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Let’s Change the Business Rates System to Improve Demand for Retail

This week the Government announced plans to reduce the 11% 0f vacant High Street retail units with one idea being to allow business 2 years in which to make their planning applications.

Although this is if great if you are looking to change of use from say, A1 to A4 but the vast majority of high street units operate within the A1 user class and cafes operating within A3. It also assumes that landlords will consent to the proposed use of the premises and its change of use. Some landlords are just not that receptive.

‘Critics say ‘the high level of rents and rates are a more serious hurdle than paperwork for new shopkeepers…..’

Clients of RPS agree. Rental, although a high cost of occupation is negotiable and if landlords want to rent premises then they must set realistic levels. By return tenants can negotiate incentives and / or lower rents that result of overall lower occupancy costs.

Business rates however are neither negotiable nor reflective of current commercial leasing deals. Rents are lowering but rates demands are not. This is the same shout coming from many retailers.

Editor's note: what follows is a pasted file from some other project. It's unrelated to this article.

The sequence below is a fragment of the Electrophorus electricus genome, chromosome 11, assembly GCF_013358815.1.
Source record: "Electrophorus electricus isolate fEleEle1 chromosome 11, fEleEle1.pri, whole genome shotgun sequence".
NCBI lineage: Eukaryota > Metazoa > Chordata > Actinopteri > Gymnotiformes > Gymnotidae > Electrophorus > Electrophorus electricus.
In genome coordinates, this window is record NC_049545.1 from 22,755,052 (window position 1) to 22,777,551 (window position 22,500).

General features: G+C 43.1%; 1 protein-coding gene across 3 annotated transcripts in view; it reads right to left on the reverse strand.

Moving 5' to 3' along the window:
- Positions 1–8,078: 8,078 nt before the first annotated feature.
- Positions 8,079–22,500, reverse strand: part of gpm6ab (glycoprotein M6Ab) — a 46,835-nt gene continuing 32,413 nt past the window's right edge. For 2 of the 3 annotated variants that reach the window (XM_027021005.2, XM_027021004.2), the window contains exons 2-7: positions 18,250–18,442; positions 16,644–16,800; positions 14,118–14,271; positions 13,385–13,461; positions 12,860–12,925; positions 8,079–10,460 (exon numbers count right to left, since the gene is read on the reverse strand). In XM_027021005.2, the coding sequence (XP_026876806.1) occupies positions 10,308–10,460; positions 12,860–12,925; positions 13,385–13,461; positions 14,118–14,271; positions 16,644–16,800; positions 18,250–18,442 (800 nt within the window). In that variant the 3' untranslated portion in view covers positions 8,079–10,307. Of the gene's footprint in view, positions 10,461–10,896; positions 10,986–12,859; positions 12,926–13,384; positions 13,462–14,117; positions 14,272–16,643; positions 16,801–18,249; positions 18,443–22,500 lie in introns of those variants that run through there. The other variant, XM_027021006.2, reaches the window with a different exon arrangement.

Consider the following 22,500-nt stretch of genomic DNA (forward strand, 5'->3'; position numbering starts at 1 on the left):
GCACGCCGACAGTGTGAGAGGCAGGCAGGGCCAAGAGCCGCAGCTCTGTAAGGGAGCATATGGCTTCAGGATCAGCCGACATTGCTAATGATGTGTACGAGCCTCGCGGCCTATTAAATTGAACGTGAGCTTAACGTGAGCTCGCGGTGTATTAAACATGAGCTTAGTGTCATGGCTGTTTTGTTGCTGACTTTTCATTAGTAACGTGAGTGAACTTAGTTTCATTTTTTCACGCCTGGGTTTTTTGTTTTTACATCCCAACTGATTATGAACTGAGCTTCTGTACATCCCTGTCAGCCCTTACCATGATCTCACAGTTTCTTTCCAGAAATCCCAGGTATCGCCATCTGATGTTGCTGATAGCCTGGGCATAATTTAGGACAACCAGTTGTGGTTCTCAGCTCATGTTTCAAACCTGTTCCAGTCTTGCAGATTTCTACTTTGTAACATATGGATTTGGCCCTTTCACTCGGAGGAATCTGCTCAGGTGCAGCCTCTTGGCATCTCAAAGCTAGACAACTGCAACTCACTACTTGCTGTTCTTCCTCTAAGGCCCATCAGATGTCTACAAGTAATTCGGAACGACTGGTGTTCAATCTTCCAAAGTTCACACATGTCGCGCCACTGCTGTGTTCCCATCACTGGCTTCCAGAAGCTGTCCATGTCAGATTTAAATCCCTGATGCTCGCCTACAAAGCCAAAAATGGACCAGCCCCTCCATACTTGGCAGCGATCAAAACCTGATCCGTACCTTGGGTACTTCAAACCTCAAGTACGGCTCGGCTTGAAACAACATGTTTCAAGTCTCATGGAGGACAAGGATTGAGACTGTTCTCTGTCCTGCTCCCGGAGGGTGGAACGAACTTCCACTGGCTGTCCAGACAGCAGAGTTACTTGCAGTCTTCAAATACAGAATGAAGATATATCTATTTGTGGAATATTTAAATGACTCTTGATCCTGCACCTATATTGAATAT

We believe the current system of 3 months rates relief at the end of a 3 month tenancy should be turned on its head. Why not offer the relief at the start of the tenancy? Giving the new occupier lower occupancy costs at the start of their business and higher demand for renting retail premises that benefits the landlords.

RPS 22/07/2012


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government confirmation of new Heathrow rail link

Justine Greening confirmed today, 12/07/2012, of the Governments plan for a rail link that will service Heathrow airport directly from Slough railway station.

Although Heathrow has long been one of the busiest international airports in europe it has  suffered with access problems with restricted road access and just the one rail access to Paddington.

It is anticipated that by 2020 it will be possible to take a train directly from Cardiff into Heathrow. Benefits will also been seen with a reduced level of road traffic around the M4 / M25 junctions. Reduced emissions and faster access into and out of Heathrow.  linked with the Reading railway station improvements and Crossrail that will link the South East directly into Europe this will make the Thames Valley an even more attractive venue for business to base themselves.